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They Shoot Black People, Don’t They? A Cartoonist’s Take

Artist Keith Knight keeps it real during visit to Duke Comedy Class

Cartoons can take a simple concept and impact lives.

That was the message cartoonist Keith Knight shared with an audience on a Thursday evening at the NorthStar Church of the Arts. Knight shared slides of his most impactful comic strips, including one that may have potentially influenced national policy.

Knight was the special guest on Oct. 3, for Prof. Mark Anthony Neal’s course, “Dick Gregory and the History of Black Comedy.” The course features guest appearances by professional comedians, critics and screenings of rare and/or classic films. And is free and open to the public on Thursdays where it is held off-campus in a renovated church.

The course is taught with the support of Dr. Christian C. Gregory, executor of the Estate of Dick Gregory and the Estate of Jenny Lillian Semans Koortbojian.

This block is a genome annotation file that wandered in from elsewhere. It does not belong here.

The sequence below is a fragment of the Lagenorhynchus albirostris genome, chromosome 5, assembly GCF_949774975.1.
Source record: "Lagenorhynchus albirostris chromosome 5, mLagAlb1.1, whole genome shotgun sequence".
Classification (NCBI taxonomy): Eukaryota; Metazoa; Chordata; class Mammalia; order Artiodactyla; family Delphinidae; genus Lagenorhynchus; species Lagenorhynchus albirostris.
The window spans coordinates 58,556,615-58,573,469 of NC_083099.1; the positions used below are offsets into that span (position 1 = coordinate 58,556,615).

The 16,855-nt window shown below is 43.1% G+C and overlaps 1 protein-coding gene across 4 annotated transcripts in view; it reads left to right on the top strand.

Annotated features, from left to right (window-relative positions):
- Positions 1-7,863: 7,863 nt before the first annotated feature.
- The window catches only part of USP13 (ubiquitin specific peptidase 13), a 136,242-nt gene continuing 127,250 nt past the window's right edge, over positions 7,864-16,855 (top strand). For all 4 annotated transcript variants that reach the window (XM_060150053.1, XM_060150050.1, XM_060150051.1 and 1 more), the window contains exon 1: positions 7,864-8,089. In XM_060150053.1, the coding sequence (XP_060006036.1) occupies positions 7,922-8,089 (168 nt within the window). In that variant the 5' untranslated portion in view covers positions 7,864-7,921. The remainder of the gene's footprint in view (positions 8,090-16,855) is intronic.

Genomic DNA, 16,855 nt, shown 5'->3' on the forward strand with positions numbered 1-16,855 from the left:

An award-winning artist, Knight showed many of his strips which tackle difficult issues such as police brutality, discrimination and politics – but with a humorous spin.

A particularly resonant comic strip that tackled the issue of gay rights in the military may have influenced President Obama to repeal “don’t ask, don’t tell,” said Knight, zooming in on a photo of the president with Knight’s comic strip visible in a folded newspaper on his desk just months after his strip ran.Mark Anthony Neal introduces Knight

“Drawing helps me work out issues,” said Knight, a Boston-native who now splits his time between Carrboro and Los Angeles where he is the subject an upcoming Hulu series, “Woke,” a live-action, animated comedy.

“I really enjoy the creative process, I really enjoy being in the writer’s room with other funny people and we’re all just trying to make each other laugh,” Knight said.

The series is based on Knight’s autobiographical comic strip, “The K Chronicles,” which was syndicated, running in publications like Salon.com and the San Francisco Chronicle.  Now he shares his work online with subscribers.

“The Internet has been amazingly helpful because people are not reading newspapers anymore,” Knight said. “Syndicates used to sign 15-year deals. And you used to be able to get into 500 to 1000 papers around the world. Now getting in 50 papers in huge.”